It has been a busy few weeks since the monetary policy committee made the decision to increase the base rate for the first time in three-and-a-half years. Judging by the consumer media reaction, you would be forgiven for thinking that we had all forgotten that the base rate can rise as well as fall.
Despite the high-profile nature of the event, the recent increase in the base rate was widely predicted and came as no real surprise to anybody. It has widely been seen as the monetary policy committee clawing back the precautionary cut it made in July.
What was also widely predicted was that lenders would relish the opportunity to increase their standard variable rates. However, amid the crowd of quarter-point increases, there were a few interesting decisions that are worthy of comment.
As I write, there are still a few lenders which are reviewing their standard variable rates but they are mostly smaller building societies. Of the other major players which have announced their decisions, Abbey (the bank formerly known as Abbey National) and Nationwide are worth a particular mention. Abbey chose to spare its borrowers in a small way by not passing on the full 0.25 per cent, deciding to increase its rate by 0.21 per cent, bringing its standard variable rate to 5.75 per cent – and winning some PR Brownie points.
In a reversal of recent history, it is now on a par with Halifax, which did pass on the full quarter-point increase.
Nationwide bravely announced an increase in its standard variable rate of 0.35 per cent, a move that could have left it open to criticism.
But, however tempting it is for the press to cast the former as hero and the latter as villain, it is very misleading if you look at both lenders' decisions and how their borrowers have fared since 2000. Nationwide's standard variable rate is still only 4.89 per cent and, although the recent increase has closed the gap between itself and the other big players, it is still one of the few lenders with a standard variable rate below 5 per cent.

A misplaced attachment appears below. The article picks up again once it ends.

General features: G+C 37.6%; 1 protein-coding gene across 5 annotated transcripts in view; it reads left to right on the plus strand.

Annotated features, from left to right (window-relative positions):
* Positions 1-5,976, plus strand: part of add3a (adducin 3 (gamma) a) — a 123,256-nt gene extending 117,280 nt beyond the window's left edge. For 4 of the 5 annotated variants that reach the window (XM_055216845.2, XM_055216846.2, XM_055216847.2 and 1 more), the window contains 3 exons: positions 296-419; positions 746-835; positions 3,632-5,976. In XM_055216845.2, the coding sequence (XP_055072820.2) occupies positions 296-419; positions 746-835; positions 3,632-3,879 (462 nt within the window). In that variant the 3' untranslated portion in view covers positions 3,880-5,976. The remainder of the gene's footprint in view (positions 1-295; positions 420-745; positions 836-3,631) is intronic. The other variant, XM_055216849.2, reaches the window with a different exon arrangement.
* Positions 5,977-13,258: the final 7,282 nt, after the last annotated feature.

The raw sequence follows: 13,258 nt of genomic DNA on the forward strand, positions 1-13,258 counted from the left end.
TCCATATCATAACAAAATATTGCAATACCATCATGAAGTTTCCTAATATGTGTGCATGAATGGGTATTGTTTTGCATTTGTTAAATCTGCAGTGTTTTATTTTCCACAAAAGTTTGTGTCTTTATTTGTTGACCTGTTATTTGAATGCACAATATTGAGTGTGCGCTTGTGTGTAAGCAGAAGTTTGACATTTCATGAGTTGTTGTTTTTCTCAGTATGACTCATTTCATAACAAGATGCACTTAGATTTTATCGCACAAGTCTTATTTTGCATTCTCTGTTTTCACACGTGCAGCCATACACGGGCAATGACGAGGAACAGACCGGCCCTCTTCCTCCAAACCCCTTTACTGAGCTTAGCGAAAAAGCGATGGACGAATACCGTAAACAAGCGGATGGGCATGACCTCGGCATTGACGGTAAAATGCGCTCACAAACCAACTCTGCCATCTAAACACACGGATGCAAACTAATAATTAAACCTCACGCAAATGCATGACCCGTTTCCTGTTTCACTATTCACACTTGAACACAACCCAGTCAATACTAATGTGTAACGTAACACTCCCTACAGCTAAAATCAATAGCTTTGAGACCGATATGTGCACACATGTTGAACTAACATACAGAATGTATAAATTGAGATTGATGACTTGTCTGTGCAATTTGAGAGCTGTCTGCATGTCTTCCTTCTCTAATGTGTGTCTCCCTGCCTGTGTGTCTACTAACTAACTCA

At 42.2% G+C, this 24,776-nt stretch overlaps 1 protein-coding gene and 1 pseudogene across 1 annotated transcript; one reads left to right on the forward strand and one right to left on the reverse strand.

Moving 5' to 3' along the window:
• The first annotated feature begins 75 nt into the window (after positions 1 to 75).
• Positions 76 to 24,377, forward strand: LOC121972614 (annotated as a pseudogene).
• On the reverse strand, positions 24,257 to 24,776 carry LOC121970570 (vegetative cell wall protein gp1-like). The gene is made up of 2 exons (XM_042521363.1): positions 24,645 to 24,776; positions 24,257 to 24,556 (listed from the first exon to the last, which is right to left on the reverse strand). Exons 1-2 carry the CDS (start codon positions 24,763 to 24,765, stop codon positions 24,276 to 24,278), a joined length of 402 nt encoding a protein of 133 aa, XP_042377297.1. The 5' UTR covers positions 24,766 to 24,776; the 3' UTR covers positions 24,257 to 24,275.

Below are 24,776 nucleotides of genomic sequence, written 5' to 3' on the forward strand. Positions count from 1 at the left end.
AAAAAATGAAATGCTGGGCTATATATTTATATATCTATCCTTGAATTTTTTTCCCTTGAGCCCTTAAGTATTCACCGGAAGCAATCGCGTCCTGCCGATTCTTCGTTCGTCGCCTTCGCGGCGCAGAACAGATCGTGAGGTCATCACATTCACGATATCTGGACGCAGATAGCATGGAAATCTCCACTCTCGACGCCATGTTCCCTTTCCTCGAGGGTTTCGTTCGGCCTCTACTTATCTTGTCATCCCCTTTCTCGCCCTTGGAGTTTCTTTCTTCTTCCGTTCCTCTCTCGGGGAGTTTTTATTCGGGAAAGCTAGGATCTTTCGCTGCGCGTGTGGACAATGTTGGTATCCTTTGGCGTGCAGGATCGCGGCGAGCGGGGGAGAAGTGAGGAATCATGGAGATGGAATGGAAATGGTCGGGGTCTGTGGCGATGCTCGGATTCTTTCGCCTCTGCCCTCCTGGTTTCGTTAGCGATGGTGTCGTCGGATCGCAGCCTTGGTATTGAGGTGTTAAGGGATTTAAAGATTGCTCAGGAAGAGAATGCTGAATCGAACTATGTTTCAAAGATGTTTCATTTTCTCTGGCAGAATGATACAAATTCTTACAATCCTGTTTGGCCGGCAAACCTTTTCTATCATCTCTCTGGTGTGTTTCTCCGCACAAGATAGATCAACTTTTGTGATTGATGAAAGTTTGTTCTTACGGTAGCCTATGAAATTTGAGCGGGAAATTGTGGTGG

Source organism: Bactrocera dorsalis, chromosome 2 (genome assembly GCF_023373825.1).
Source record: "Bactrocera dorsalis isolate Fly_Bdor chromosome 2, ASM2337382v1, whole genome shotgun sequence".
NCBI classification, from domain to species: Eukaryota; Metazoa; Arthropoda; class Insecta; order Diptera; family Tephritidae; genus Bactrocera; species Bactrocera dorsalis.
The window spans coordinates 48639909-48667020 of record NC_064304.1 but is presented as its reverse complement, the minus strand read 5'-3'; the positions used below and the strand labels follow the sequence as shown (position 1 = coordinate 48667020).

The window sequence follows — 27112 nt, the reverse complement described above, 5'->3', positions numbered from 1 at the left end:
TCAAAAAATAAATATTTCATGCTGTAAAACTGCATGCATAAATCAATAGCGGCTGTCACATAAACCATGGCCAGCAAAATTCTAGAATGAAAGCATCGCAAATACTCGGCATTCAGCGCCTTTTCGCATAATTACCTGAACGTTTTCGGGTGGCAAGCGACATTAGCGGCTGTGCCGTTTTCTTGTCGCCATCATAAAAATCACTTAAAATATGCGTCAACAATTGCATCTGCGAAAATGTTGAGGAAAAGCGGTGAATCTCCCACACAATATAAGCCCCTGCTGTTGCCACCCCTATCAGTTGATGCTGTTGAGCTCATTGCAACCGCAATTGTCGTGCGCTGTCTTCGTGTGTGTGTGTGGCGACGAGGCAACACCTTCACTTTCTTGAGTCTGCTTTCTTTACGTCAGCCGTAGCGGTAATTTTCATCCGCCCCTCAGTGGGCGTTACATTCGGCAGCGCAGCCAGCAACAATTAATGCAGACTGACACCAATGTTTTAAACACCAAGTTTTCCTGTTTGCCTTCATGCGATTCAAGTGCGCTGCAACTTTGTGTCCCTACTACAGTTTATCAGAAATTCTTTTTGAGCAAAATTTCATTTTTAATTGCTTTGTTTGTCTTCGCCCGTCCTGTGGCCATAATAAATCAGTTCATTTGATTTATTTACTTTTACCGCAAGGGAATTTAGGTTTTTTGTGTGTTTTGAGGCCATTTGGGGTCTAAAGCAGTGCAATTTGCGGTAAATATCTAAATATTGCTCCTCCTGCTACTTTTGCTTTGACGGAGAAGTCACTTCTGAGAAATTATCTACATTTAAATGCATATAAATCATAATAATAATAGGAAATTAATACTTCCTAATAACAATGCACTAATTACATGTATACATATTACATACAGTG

There is another trend developing as a result of base rate movements this year. At the beginning of the year, there was a definite gap between the main lenders, such as Halifax, Abbey, Woolwich, Britannia, Bank of Ireland and Bank of Scotland, and smaller local building societies. As a result of lenders' responses to base rate movements during the course of the year, this gap has been slowly decreasing.
With the obvious exception of those lenders whose rate is below 5 per cent, such as Nationwide, IF and HSBC, standard variable rates in general are now much more staggered than they have been previously. With fewer and fewer customers on the standard rate, as the culture of remortgaging becomes ever more ingrained, it is difficult to assess whether this trend will translate into market share adjustments. It is certainly less likely than in the recent past.
What happens to standard variable rates in 2004 depends on what happens to the base rate. Exactly when the base rate will increase again, and by how much it will increase during the course of next year, is crystal ball territory. However, it is a safe bet that when it does next go up, most lenders will pass on that increase to their borrowers in full.
Ricky Okey is general manager at Charcol